But on this day the trails are drying up. With a little help. A Forest Service crew and a group of high schoolers in the Youth Conservation Corps are hauling wheelbarrows full of gravel to pour over wet and rugged spots.
Ross Creek Cedars is the most popular site on the district alongside Kootenai Falls. Maintaining it is a priority, and national forest officials face constant challenges. Flooding is one. Graffiti is another. A couple large trees, over five feet wide and hundreds of years old, have been disfigured with initials and callow doodles cut with knives.
“Most people in here are great. They do a great job and we don’t have any litter,” Mason says. “But unfortunately we have a little trouble with people carving.”
The importance of protecting and preserving these trees is underscored by how resilient they’ve been throughout history.
“They’re remarkable in that they’ve survived for so long,” Reckin says.
The great fires of 1889 and 1910 swept the Northwest and erased most of the region’s forests. Cedars naturally burn like match sticks. But not these cedars. Because of their location at low elevation, the Ross Creek grove is within its own microclimate. It’s densely wet, similar to the Pacific Coast where the famed Redwoods grow. There are signs of fire still scarring some local cedars, but as a whole the family of trees have dodged decimation.
Another threat emerged in the early 20th century when Europeans introduced blister rust, a nonnative fungus. It specifically targets white pines and infects the trees, eventually killing them. It destroyed all of the white pines in the Ross Creek area, leaving the cedars as the lone stand.
This sole survivorship did not help these wooden gems stay inconspicuous. Around this same time, logging was in its heyday. As a highly desirable commodity, cedars were commonly searched for and harvested. However, as Mason and Reckin say, the local loggers realized this piece of land was worth leaving intact.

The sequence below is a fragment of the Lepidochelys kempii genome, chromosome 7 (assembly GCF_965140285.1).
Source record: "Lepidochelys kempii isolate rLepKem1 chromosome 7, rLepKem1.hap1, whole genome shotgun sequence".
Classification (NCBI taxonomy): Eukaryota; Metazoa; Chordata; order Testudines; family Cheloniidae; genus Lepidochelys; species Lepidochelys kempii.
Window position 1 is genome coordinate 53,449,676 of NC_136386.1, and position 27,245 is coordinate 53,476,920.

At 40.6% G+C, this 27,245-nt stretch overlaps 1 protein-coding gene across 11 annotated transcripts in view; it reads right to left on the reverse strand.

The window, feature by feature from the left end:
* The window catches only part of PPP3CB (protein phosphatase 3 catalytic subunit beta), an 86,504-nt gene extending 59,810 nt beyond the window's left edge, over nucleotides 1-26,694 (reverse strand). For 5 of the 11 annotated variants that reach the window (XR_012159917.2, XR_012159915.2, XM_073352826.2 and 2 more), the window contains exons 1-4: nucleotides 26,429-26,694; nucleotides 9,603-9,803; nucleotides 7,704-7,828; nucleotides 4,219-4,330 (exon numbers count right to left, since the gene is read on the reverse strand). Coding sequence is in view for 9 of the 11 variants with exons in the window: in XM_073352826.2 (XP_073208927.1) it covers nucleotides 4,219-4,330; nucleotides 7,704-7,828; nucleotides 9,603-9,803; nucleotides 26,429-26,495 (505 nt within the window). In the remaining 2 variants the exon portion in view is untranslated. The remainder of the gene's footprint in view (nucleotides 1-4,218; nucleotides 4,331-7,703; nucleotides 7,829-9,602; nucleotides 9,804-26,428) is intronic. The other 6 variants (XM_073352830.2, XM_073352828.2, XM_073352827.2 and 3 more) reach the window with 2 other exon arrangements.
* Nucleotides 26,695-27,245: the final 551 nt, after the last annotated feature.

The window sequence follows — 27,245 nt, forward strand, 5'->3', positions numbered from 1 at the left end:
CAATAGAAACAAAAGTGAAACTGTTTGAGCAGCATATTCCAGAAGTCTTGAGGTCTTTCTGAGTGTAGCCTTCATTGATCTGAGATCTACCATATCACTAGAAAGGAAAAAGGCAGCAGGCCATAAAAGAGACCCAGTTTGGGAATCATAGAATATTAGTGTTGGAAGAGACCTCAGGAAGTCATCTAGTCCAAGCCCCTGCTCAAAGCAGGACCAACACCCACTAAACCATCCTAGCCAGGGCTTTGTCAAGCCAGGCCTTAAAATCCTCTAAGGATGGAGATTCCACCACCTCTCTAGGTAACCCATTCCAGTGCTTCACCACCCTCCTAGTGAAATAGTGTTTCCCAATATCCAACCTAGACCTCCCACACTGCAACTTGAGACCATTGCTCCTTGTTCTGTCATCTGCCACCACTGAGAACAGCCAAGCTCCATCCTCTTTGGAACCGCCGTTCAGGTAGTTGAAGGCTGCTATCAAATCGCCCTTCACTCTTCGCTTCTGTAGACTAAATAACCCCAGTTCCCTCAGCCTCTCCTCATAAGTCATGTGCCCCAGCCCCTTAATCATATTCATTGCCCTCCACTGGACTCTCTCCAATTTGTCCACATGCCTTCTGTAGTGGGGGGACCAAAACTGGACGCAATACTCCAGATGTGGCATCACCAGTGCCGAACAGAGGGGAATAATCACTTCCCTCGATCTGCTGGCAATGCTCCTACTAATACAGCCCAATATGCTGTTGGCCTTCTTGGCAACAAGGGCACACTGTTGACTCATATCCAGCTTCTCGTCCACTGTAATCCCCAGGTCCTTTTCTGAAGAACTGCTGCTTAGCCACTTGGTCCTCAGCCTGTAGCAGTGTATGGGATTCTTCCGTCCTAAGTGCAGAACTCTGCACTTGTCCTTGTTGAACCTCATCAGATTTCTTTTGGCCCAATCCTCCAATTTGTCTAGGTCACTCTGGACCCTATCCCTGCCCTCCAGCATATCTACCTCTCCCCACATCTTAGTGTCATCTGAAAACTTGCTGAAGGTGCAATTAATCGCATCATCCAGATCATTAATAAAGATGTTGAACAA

“The loggers protected it and they and the community saw it as a unique area,” Mason says. “They actually urged the Forest Service to protect it.”
On Sept. 16, 1959, the federal government officially designated the 100-acre Ross Creek Cedars section as a Scenic Area. This protected the land solely for recreational use and scientific research.
Part of that agreement includes leaving downed trees as they are. Forest Service crews will clear hazards off the trail, but beyond that the scenery is left alone in its natural state. Even though the insides rot out first, the big trees can persevere for a long time before tumbling over. Currently there are several standing with hollow insides, large enough for a family to occupy.
Reckin points out a massive dead tree sprawled across the forest floor. Inside its rotted bark, among wild flowers, a new cedar has sprouted.
It’s these downed trees that helped the native peoples survive for hundreds of years. The trees provided resources like bark and roots. They created homes for wildlife and helped the tribes flourish.
“These big trees certainly played an important part,” Reckin says.
“When you talk to the Kootenai folks, the natives who lived in this area, they love Ross Creek,” she adds. “It feels like a remnant, to them, of the past.”.
Information from: Flathead Beacon, http://www.flatheadbeacon.com